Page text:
In a Monday meeting with Tennessee Gov. Bill Lee and other state officials, Dr. Deborah Birx, the physician who heads up the White House coronavirus task force, urged the governor to implement a statewide mask mandate. Absent that, she publicly called on county mayors across Tennessee’s rural areas to implement mask mandates for their own communities.
“I know some of you find masks uncomfortable,” Birx said. But, “In order to be able to get back to school, in order to be sure businesses stay open, every Tennessean, whether you live in an urban area or a rural area, you need to wear a mask. To protect your family, to protect your grandmother, to protect your grandfather, your aunts, your uncles, who we know can have very serious consequences of this disease — it’s calling on all Tennesseans to make that sacrifice to protect your family, for your children so they can go back to school, to really wear a mask and protect each other.”
Lee has resisted calls to issue a mask mandate for the entire state and did so again on Monday. Instead, the governor previously placed the onus for masks on county mayors, giving each of them across the state to require mask-wearing in their own communities.
Birx called on the mayors to do just that, even though executives in most rural counties have declined to do so in the face of almost certain backlash.
“We’ve done a lot of modeling and we’ve found that if you all wear a mask — all Tennesseans — in every public area, and if you protect the individuals with comorbidities, and you stop going to bars and indeed close the bars, and limit your indoor dining, that we can have as big an impact on decreasing new cases as what we had with sheltering-in-place.”
Earlier in the day, Birx made the same recommendations to Kentucky, and Gov. Andy Beshear agreed, signing an executive order to close bars and limit indoor dining to 25% of restaurant capacity for the next two weeks. Masks were already mandated in Kentucky.
In Tennessee, Gov. Lee agreed with Birx that wearing masks is important — although he again balked at a statewide mandate — but flatly disagreed with ordering bars to close.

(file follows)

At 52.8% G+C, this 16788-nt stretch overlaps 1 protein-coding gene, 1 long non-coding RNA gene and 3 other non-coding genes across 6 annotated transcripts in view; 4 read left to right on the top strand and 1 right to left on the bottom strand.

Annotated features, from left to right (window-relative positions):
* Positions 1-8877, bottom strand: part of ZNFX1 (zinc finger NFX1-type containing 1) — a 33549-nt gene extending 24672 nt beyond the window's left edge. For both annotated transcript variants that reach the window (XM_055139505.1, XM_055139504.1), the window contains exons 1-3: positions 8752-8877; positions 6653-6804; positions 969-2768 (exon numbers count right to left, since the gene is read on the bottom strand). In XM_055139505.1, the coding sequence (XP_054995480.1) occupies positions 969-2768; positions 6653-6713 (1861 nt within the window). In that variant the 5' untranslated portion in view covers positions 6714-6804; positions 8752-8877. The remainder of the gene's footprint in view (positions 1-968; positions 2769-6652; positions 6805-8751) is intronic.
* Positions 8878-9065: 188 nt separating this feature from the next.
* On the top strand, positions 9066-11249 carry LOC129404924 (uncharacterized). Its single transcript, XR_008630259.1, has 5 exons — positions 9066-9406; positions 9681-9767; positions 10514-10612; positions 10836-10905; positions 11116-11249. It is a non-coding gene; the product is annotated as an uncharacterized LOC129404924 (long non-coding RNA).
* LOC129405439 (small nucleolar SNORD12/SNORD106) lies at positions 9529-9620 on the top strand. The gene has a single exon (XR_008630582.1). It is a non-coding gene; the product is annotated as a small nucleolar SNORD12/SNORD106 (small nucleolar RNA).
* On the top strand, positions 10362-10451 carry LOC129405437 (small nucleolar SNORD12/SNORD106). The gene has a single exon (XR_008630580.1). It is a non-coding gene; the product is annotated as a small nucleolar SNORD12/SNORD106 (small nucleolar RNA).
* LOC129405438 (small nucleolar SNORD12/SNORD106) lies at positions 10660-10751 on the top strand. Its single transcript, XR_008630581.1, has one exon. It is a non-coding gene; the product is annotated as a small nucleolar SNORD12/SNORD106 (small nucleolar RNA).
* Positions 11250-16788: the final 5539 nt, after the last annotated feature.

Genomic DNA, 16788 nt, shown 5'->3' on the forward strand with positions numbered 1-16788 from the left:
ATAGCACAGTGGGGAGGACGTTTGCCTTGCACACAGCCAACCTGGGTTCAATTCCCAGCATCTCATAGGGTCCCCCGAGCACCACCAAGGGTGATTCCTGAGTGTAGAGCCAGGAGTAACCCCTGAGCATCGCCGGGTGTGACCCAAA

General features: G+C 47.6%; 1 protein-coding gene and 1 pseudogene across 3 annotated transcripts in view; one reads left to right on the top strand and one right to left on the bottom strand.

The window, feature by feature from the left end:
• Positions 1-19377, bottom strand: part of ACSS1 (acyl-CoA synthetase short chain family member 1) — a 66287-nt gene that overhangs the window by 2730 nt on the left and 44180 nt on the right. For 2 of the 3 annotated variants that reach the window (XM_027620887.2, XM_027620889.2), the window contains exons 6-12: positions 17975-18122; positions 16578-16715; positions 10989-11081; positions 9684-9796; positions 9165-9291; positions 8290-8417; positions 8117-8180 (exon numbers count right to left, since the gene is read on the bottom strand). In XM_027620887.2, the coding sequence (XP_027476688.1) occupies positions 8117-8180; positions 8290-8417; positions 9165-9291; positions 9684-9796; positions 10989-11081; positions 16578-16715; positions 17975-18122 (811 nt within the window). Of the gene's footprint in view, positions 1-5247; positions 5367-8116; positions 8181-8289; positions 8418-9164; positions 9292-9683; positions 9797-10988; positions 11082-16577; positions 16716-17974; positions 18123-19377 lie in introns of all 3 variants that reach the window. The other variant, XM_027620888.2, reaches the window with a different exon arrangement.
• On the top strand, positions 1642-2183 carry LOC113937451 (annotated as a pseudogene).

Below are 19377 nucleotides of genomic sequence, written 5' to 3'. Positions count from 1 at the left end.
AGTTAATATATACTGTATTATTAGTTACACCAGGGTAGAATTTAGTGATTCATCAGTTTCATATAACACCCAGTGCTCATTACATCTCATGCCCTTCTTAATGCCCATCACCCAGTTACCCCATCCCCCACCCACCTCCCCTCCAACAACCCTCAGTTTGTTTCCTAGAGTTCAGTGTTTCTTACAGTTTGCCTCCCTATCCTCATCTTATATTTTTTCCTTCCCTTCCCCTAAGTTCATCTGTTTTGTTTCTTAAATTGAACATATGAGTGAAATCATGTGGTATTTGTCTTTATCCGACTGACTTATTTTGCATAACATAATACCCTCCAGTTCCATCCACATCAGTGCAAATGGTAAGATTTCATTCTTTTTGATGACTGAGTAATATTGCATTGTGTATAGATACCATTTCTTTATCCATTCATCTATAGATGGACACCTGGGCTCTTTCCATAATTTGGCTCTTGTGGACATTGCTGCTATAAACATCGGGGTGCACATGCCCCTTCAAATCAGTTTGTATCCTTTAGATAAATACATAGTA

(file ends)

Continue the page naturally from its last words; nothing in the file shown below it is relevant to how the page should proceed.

“I’ve said from the start of this pandemic that nothing is off the table. I’ve also said we will not shut down the economy again,” Lee said.
The case of Tennessee versus Kentucky is an interesting paradigm. Birx is operating at the behest of the Republican White House, and President Donald Trump last week for the first time endorsed all Americans wearing a mask, calling it “patriotic” to do so. But Beshear, a Democrat, readily implemented the White House’s suggestions, while Lee, a Republican, balked.
Of Birx’s request for a statewide mask mandate, Lee said that he and the doctor might disagree on strategies, but “we all know the best outcome is to have Tennesseans wearing masks. What I want more than anything is for our businesses to continue to operate, for our citizens to be safe, for our lives to move forward to the degree that they can, in ways like going to football games, for our children to be able to go to school in person and to do so in a safe way and have their grandparents protected. Those are the things I want to happen in the midst of this pandemic. I think that’s possible. I think the more people in Tennessee who wear masks, the more likely it is that all of those things can happen at the same time.”
Lee’s administration has also launched a statewide marketing campaign — including in this newspaper — about the importance of wearing masks.